## Introduction

Discrete logarithms are set-theoretic counterparts of regular algorithms in mathematics, notably in abstract algebra and its applications. A solution of the equation ax = b over the real or complex number is an ordinary algorithm loga(b). This article's blog incorporates information about how Pohlig and Hellman joined forces for the Pohlig–Hellman algorithm. Let's get started.

## Know the minds behind the force:

Albert Einstein rightly said, "Everybody knows that something cannot be done until somebody shows up not knowing this and does it." To solve discrete logarithm problems like finding x in h=gx, utilize Pohlig-Logarithm Hellman's algorithm. The great minds of Stephen Pohlig and Martin Hellman came together to make this algorithm.

**Stephen Pohlig**

Stephen Pohlig, born on April 14, 1953, was an MIT Lincoln Laboratory electrical engineer. As a doctoral student of Martin Hellman at Stanford University, he helped create the principles of Diffie-Hellman key exchange, such as the Pohlig-Hellman exponentiation cipher and the Pohlig-Hellman algorithm for calculating discrete logarithms. That cipher is a forerunner of RSA (Rivest, Shamir, and Adleman) because all that is required to convert it to RSA is to change the arithmetic from modulo a prime integer to modulo a composite number.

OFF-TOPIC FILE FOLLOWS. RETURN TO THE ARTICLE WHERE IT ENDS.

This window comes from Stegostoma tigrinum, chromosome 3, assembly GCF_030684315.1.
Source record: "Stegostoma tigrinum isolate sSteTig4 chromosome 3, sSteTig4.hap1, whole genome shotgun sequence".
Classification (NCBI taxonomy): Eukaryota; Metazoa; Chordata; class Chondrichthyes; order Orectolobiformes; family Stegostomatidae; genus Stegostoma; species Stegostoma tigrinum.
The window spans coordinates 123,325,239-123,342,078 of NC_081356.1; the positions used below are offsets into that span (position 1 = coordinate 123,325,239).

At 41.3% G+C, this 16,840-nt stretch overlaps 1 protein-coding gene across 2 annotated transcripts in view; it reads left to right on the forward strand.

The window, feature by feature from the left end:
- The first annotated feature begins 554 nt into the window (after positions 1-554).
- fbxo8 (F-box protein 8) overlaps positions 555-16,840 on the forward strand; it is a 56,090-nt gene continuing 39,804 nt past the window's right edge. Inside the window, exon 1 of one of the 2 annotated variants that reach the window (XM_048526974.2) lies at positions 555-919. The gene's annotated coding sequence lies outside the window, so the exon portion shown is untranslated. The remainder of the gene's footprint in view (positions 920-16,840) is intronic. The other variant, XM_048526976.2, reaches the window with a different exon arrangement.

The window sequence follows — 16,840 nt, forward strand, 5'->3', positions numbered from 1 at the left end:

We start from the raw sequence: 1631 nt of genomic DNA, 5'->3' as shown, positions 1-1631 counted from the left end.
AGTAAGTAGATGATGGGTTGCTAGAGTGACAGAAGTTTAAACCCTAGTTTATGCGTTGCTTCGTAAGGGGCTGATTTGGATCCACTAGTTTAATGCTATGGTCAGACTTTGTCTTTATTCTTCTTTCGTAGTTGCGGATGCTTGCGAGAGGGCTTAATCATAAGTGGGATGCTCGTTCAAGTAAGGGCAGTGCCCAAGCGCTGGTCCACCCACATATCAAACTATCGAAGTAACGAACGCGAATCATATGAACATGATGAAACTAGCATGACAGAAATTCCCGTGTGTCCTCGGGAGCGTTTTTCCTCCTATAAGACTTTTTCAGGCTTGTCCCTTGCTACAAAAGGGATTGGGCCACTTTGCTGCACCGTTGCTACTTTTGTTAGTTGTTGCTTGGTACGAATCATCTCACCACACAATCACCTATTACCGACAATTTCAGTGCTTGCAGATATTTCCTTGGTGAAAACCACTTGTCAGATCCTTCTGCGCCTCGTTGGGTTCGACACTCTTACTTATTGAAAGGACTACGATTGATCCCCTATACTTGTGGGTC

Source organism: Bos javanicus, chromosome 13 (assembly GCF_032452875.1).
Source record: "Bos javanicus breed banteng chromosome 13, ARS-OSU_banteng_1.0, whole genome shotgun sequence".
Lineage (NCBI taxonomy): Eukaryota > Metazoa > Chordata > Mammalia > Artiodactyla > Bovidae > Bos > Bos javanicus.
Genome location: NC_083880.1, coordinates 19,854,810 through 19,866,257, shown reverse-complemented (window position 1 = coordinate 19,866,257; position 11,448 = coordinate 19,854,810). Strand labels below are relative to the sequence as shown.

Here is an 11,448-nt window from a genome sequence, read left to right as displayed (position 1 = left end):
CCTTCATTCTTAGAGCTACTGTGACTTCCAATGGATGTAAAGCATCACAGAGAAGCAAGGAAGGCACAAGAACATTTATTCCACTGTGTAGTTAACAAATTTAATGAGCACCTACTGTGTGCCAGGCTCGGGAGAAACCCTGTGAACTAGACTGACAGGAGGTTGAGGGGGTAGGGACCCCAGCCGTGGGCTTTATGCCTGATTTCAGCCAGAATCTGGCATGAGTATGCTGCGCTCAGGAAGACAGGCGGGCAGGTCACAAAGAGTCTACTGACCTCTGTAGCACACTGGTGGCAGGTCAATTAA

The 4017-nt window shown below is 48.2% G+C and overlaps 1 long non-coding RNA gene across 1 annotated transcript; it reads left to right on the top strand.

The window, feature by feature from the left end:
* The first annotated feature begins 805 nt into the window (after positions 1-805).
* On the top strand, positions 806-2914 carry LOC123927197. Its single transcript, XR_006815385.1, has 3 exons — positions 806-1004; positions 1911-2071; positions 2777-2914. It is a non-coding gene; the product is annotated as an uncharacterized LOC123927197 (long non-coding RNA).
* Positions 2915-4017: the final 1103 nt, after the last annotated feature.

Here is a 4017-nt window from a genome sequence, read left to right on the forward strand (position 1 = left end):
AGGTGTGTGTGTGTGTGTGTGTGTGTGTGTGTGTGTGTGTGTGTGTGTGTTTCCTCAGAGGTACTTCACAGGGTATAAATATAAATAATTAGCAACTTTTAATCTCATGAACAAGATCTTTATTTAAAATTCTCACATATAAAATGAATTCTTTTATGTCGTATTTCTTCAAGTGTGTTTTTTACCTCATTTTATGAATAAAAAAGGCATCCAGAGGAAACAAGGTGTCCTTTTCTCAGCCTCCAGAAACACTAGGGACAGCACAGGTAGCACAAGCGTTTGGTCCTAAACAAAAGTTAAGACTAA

**Martin Edward Hellman**

Martin Edward Hellman, born on October 2, 1945, is a mathematician and cryptologist best known for his work on public key cryptography alongside Whitfield Diffie and Ralph Merkle. Hellman has long been involved in the computer privacy debate and has used risk analysis to predict the breakdown of nuclear deterrence. Hellman was elected to the NAE in 2002 for his contributions to cryptography theory and practice.